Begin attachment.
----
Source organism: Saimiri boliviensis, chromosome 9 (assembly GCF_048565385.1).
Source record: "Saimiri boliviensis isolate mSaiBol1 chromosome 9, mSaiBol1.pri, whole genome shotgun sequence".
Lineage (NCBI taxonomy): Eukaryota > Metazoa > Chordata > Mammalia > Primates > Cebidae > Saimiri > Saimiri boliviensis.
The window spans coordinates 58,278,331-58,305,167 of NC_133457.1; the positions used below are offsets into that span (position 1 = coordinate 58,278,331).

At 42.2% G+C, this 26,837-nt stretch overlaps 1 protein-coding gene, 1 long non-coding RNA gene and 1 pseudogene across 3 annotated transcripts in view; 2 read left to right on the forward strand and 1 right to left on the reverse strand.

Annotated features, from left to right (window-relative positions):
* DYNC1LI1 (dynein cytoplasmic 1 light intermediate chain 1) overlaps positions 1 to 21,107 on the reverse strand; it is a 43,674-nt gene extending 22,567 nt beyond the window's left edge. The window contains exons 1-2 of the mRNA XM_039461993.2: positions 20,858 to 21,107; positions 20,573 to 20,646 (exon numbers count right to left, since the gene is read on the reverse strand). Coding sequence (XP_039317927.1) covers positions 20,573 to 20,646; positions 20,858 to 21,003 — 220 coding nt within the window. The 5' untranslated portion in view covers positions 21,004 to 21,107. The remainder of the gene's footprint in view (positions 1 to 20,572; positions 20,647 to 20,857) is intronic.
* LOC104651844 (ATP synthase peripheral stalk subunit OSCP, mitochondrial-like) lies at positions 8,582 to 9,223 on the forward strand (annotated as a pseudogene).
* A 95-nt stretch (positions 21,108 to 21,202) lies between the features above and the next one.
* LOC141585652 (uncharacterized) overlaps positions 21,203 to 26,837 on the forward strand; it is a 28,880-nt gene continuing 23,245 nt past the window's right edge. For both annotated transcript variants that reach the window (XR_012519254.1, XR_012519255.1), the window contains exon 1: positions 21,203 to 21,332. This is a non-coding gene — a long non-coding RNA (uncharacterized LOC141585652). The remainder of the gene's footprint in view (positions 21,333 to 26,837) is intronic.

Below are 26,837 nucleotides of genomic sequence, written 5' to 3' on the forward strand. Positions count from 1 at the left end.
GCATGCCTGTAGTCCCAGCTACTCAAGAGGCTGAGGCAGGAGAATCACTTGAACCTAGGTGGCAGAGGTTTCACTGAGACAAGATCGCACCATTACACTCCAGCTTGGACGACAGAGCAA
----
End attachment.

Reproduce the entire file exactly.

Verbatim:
Source organism: Saimiri boliviensis, chromosome 9 (assembly GCF_048565385.1).
Source record: "Saimiri boliviensis isolate mSaiBol1 chromosome 9, mSaiBol1.pri, whole genome shotgun sequence".
Lineage (NCBI taxonomy): Eukaryota > Metazoa > Chordata > Mammalia > Primates > Cebidae > Saimiri > Saimiri boliviensis.
The window spans coordinates 58,278,331-58,305,167 of NC_133457.1; the positions used below are offsets into that span (position 1 = coordinate 58,278,331).

At 42.2% G+C, this 26,837-nt stretch overlaps 1 protein-coding gene, 1 long non-coding RNA gene and 1 pseudogene across 3 annotated transcripts in view; 2 read left to right on the forward strand and 1 right to left on the reverse strand.

Annotated features, from left to right (window-relative positions):
* DYNC1LI1 (dynein cytoplasmic 1 light intermediate chain 1) overlaps positions 1 to 21,107 on the reverse strand; it is a 43,674-nt gene extending 22,567 nt beyond the window's left edge. The window contains exons 1-2 of the mRNA XM_039461993.2: positions 20,858 to 21,107; positions 20,573 to 20,646 (exon numbers count right to left, since the gene is read on the reverse strand). Coding sequence (XP_039317927.1) covers positions 20,573 to 20,646; positions 20,858 to 21,003 — 220 coding nt within the window. The 5' untranslated portion in view covers positions 21,004 to 21,107. The remainder of the gene's footprint in view (positions 1 to 20,572; positions 20,647 to 20,857) is intronic.
* LOC104651844 (ATP synthase peripheral stalk subunit OSCP, mitochondrial-like) lies at positions 8,582 to 9,223 on the forward strand (annotated as a pseudogene).
* A 95-nt stretch (positions 21,108 to 21,202) lies between the features above and the next one.
* LOC141585652 (uncharacterized) overlaps positions 21,203 to 26,837 on the forward strand; it is a 28,880-nt gene continuing 23,245 nt past the window's right edge. For both annotated transcript variants that reach the window (XR_012519254.1, XR_012519255.1), the window contains exon 1: positions 21,203 to 21,332. This is a non-coding gene — a long non-coding RNA (uncharacterized LOC141585652). The remainder of the gene's footprint in view (positions 21,333 to 26,837) is intronic.

Below are 26,837 nucleotides of genomic sequence, written 5' to 3' on the forward strand. Positions count from 1 at the left end.
GCATGCCTGTAGTCCCAGCTACTCAAGAGGCTGAGGCAGGAGAATCACTTGAACCTAGGTGGCAGAGGTTTCACTGAGACAAGATCGCACCATTACACTCCAGCTTGGACGACAGAGCAA